NO-84 (PSAT) was launched in 2015 and although it’s been in orbit for some time, you will find a lot of people have only used the APRS Digipeater which is also a payload on the satellite, however, the main payload is a PSK Transponder.

Uplink is on the 10m PSK frequency of 28.120 USB and it downlinks on 435.350 FM (PSK31), the satellite builders recommend using up to 75w into an omnidirectional antenna on 10m.

Antennas

In my own experience of using NO-84, I was using a 10m dipole which worked reasonably well, but I found the best antenna for myself was a 10m GP this was easy to build with a small fibreglass fishing rod, wire and a dipole centre I made one for less than £10 (Bargain!)

I found with this setup I was able to activate the transponder with as little as 10w, however, of course, increasing the power made sure that NO-84 could hear my signal a lot more.

Image of my 10m GP in the garden

Software

Transmitting

Of course, with this satellite doppler is a consideration and although you can use a standard PSK31 application for transmitting and receive you’ll see your signal has the Doppler curve on it, however, K0SM has produced a simple application called DopplerPSK

Setting this up is simple, you download the application which is Java and launch it and then set some parameters. In Station -> Edit Station Information you specify your location like you would with any other tracking application. You then select the satellite you want to use by going to Satellite -> Choose Satellite and select NO-84.

It’s worth noting you’ll need to manually update the TLEs, these are stored in the /tle/ subdirectory. I’d recommend using the https://www.amsat.org/tle/current/nasabare.txt once you have updated the TLEs relaunch the application.

Select the output soundcard by clicking on Audio Device in the menu and selecting the correct one, remember this is the audio going to your radio.

On the main screen of DopplerPSK you’ll notice you have some tracking information and boxes update the MyCall with your own callsign and press update. Notice below that there are prepopulated text inputs and radio buttons to represent the one that has been selected for now use CQ.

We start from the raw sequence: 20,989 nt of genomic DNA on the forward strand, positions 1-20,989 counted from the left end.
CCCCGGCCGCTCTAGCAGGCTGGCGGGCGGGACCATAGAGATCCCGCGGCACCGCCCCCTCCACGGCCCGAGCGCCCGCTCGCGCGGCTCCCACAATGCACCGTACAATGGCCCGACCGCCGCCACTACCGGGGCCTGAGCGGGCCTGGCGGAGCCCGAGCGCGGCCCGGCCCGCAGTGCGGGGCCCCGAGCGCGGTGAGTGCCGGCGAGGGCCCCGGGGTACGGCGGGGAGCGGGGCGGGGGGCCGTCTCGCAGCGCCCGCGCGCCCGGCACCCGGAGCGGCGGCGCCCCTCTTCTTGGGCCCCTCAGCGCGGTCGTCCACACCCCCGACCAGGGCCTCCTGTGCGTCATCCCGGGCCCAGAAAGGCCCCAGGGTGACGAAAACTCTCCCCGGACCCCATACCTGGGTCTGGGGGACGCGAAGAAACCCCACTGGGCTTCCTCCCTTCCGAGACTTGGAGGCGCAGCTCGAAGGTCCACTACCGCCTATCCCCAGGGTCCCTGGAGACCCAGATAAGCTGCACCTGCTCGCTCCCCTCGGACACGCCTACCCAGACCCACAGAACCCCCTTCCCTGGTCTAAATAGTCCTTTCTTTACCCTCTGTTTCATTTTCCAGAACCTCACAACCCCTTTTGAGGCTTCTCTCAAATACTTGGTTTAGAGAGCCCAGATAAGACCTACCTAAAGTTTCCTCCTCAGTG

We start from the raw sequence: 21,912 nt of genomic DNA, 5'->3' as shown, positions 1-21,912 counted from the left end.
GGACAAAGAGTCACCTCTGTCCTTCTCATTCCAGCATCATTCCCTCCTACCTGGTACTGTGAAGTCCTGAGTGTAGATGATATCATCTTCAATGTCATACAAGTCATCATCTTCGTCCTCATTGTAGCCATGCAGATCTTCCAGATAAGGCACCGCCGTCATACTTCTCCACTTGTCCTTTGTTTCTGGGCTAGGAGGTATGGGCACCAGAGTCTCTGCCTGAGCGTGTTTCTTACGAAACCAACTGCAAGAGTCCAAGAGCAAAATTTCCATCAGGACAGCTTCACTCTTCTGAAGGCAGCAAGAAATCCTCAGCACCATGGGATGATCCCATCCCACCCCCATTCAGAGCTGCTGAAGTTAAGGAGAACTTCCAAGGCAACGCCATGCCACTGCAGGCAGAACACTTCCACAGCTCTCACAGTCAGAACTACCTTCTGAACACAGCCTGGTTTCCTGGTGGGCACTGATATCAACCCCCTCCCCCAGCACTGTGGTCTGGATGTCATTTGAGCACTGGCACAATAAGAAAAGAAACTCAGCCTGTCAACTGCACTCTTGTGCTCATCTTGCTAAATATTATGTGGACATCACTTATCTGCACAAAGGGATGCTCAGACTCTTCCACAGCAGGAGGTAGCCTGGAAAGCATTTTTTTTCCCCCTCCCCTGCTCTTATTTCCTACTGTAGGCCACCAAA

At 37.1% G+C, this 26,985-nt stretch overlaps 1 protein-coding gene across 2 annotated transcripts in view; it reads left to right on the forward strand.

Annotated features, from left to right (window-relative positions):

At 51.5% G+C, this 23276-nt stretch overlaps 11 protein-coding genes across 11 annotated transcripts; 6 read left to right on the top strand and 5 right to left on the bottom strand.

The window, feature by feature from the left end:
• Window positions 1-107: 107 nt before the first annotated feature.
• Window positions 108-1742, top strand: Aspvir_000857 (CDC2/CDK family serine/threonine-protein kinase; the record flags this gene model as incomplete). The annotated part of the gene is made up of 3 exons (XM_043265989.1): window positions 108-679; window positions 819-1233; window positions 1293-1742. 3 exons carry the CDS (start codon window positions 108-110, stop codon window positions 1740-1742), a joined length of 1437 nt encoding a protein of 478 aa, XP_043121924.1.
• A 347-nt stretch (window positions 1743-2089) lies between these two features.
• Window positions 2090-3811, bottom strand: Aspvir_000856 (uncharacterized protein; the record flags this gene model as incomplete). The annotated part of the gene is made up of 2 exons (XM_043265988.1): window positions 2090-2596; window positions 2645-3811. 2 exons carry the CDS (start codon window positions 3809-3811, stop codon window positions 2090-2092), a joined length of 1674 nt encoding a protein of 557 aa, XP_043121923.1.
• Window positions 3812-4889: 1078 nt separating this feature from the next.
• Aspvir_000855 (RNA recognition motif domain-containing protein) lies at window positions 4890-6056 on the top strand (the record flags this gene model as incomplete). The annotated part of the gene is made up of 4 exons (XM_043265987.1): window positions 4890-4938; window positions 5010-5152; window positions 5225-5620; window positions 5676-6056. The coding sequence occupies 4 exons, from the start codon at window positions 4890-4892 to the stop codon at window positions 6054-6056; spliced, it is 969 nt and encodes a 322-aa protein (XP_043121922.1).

Its generally recommended you transmit the whole time NO-84 is passing over. The other station will be on a different frequency to yourself, update their callsign in DXCall and the exchange and hit the Update button, again then select the message you want to send till the contacts complete. Then go back to CQ or reply to someone else if their calling CQ, this method seems to work well.

DopperPSK - Set Location Dialog window
DopperPSK Main Screen

The above screenshot is DopperPSKs main screen.

Screenshot of FL-Digi showing Multidecoder

The above image shows FL-Digi decoding multiple signals, in this case, 2E0SQL and the satellite’s beacon.

Receiving

To decode the signals, I personally recommend using a PSK application that supports multi decoding, for instance, FL-Digi, you can watch all the stations on the passband and your own and carry out your contact with ease.

Remember that if NO-84 doesn’t hear a PSK31 signal on 28.120 the transponder will not turn on unless it is sending its beacon signal.

Final Thoughts

Hopefully, this gives you some idea how to setup DopplerPSK to complete a NO-84 PSK QSO. It’s worth keeping in mind that activity can be low, so do not be scared to ask for prearranged contact.